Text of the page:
Confronting the concessions to austerity

March 2, 2015

The Greek government's agreement with the Eurogroup for a four-month extension of the bailout of the financial system and accompanying austerity measures ignited a passionate debate among members and supporters of the Coalition of the Radical Left, or SYRIZA.

Prime Minister Alexis Tsipras and Finance Minister Yanis Varoufakis say they did the best they could in negotiations with Eurogroup finance ministers, who unanimously rejected all appeals for a relaxation of the austerity agenda imposed on Greece. Now, they claim, with a bank run averted, that the government has four months to prepare to be in a stronger position for the next battles with European political and financial leaders.

But a strong left current within SYRIZA and outside it is critical of the agreement as a wholesale retreat from SYRIZA's conference declarations and promises made before the election--like the program of initial measures to be taken by the new government that was announced by Tsipras last September at the Thessaloniki International Trade Fair. Dissent among SYRIZA members of parliament at an 11-hour-long meeting apparently convinced Tsipras not to put the Eurogroup agreement to a vote. At a Central Committee meeting of SYRIZA over the weekend, an amendment rejecting the deal that was put forward by supporters of the party's Left Platform was defeated, but by a narrow margin of committee members, having won support even among currents within SYRIZA that support Tsipras.

Sotiris Martalis is a member of the Greek socialist group Internationalist Workers Left, one of the co-founding organizations of SYRIZA a decade ago and a part of the Left Platform today. He is a member of the SYRIZA Central Committee. In this interview conducted last week, he answered questions about the political situation in Greece after the Eurogroup deal and the struggles that lie ahead to continue the fight against austerity.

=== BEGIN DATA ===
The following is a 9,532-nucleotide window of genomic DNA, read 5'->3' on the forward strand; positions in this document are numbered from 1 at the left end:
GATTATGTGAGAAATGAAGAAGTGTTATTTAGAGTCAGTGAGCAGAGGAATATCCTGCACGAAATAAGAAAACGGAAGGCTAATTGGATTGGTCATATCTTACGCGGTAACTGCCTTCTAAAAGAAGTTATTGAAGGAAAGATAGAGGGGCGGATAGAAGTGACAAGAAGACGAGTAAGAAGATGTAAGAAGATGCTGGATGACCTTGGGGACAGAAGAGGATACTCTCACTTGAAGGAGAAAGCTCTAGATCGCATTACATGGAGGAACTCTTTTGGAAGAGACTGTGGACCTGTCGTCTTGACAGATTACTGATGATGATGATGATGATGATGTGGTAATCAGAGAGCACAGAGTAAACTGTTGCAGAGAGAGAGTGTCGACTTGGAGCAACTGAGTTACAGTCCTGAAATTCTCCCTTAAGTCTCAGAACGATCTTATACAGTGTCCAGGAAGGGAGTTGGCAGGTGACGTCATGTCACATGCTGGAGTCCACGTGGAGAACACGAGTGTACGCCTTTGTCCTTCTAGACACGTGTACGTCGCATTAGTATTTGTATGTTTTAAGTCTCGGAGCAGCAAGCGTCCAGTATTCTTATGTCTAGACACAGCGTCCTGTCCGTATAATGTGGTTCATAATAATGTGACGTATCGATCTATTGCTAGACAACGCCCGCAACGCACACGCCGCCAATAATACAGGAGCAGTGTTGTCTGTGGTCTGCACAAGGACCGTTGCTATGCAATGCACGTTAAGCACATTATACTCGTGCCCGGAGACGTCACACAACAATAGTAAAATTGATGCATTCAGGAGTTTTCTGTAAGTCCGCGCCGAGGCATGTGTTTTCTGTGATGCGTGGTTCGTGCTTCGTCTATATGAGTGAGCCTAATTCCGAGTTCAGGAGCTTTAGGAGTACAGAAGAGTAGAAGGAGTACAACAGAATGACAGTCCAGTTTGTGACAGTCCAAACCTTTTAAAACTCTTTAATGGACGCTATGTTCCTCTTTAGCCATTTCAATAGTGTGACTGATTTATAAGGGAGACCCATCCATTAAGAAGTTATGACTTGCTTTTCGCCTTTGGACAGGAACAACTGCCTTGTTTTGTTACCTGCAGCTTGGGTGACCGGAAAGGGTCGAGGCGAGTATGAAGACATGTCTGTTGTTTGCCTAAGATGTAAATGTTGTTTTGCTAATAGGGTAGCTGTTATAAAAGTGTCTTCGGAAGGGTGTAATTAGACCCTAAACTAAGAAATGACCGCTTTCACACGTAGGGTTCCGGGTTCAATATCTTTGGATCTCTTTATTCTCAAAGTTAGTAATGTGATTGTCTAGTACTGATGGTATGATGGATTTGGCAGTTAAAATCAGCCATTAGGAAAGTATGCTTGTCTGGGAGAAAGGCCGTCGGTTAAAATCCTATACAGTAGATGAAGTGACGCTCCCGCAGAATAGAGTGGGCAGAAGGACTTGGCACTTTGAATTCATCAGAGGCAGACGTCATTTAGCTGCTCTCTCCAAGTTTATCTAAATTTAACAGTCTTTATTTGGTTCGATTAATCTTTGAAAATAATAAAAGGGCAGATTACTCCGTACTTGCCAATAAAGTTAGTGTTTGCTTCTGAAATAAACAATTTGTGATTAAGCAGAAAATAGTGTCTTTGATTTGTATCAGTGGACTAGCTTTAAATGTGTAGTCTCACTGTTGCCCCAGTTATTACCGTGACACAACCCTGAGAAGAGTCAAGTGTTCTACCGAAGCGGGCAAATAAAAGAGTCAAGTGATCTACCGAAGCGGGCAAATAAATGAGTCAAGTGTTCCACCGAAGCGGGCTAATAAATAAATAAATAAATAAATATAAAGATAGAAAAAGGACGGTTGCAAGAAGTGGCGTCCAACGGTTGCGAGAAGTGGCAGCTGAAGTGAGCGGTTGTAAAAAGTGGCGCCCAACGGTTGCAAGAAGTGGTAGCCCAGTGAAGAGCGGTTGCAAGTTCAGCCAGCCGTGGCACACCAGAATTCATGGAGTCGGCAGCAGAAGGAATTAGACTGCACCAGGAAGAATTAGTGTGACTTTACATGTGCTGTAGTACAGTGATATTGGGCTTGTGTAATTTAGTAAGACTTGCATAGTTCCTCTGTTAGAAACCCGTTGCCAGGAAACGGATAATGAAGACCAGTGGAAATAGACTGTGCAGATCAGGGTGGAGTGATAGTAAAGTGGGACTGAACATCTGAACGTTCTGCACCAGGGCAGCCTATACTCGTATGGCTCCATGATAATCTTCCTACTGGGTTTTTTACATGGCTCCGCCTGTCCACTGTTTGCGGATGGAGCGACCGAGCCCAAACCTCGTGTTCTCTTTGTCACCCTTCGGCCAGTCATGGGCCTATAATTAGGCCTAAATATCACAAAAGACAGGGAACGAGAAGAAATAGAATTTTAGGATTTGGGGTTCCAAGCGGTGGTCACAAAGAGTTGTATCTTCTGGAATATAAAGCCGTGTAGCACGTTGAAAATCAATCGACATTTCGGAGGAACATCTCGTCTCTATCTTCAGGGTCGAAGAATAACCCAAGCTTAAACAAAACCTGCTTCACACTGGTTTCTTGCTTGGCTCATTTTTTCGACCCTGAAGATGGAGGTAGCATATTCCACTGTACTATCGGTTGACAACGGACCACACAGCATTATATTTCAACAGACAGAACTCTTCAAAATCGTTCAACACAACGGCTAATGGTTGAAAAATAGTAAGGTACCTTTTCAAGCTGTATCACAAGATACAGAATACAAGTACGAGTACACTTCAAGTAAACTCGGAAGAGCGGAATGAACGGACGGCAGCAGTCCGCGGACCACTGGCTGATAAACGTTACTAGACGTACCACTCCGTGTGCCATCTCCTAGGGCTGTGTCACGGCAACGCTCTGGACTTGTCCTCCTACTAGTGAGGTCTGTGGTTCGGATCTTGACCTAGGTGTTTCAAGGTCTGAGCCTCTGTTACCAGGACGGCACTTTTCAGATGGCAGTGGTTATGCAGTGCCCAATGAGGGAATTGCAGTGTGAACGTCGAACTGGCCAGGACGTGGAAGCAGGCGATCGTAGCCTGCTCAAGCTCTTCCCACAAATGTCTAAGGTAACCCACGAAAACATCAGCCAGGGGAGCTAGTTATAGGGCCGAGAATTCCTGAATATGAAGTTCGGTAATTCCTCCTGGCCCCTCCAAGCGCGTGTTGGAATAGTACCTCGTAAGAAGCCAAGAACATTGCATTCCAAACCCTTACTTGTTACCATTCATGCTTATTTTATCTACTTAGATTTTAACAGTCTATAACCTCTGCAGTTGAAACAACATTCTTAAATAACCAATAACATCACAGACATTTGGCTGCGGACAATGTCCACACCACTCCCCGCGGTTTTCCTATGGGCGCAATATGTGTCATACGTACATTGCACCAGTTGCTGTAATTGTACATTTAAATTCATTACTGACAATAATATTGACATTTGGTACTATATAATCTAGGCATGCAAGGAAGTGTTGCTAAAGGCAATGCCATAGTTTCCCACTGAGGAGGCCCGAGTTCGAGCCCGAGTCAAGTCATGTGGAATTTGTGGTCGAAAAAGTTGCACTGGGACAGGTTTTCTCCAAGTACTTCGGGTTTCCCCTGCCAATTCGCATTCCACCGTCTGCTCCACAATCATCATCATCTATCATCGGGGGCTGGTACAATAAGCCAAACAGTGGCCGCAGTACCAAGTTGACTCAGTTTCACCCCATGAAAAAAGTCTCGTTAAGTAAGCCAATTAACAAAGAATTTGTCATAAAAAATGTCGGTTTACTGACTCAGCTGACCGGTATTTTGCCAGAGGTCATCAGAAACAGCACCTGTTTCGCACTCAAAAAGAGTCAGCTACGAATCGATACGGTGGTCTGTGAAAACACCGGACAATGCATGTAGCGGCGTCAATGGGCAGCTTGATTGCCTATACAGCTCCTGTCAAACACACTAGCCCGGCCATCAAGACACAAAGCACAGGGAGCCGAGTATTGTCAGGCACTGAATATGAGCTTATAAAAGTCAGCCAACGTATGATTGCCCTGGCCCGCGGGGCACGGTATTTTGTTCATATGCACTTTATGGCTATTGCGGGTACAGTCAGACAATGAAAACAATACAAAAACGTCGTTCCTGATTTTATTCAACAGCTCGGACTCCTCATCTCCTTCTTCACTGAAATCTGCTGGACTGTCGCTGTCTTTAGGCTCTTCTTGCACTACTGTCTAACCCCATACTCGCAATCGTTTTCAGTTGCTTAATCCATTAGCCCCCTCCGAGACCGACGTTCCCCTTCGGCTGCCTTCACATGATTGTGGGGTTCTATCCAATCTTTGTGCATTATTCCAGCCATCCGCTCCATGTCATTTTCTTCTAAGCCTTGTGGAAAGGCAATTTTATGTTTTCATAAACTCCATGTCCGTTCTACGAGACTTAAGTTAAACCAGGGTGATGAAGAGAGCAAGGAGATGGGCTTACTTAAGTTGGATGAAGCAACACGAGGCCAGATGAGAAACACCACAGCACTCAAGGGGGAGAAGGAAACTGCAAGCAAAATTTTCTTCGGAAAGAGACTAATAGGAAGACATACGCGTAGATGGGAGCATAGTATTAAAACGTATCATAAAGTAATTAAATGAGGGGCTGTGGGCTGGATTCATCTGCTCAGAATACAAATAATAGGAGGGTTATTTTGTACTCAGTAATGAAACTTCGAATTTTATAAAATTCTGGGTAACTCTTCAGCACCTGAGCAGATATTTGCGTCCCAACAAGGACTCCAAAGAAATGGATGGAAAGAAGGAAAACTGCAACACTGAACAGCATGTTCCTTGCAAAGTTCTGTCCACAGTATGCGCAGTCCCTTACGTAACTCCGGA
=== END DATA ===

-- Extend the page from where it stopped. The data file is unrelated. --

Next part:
CAN YOU describe the expectations for the SYRIZA government coming out of the January 25 election?

THE HOPES that people placed in the new government were and are great. But we should realize that their expectations were more limited. The phrase we hear again and again in workplaces is: "I will be happy if SYRIZA can carry out 30 percent of what they promised." Greek workers have lived through the conditions of the last several years, and they know difficulties and obstacles that a new government faces.

Certainly, support for the new government grew with the initial statements of different ministers--that privatizations like the sale of the power company would be halted, that the minimum wage would be increased, that collective labor agreements would be restored--as well as important symbolic actions like removing the metal fences around the parliament building and pulling back the buses full of riot police that were stationed permanently outside each ministry building.

During the negotiations with the Europeans, there were two different days of demonstrations in support of the government in all the major cities, with hundreds of thousands of people participating all over Greece. At that point, opinion polls showed that 83 percent of people judged the early performance of the new government positively or mostly positively.

Prime Minister Alexis Tsipras (right) and Finance Minister Yanis Varoufakis
Prime Minister Alexis Tsipras (right) and Finance Minister Yanis Varoufakis

But as the agreement began to take shape--and then after SYRIZA put forward a member of the center-right New Democracy and former minister to be president, and parliament voted him into office--there were a lot of questions among people on the left. Meanwhile, the bourgeois political parties and the mass media celebrated SYRIZA's maturity and realism.

After the agreement with the Europeans was revealed, there were two reactions. On the one hand, there was relief that Greece didn't suffer a financial meltdown because of a bank run, which would have required measures to restrict bank withdrawals. But on the other hand, there was disappointment at the easy retreat of the government.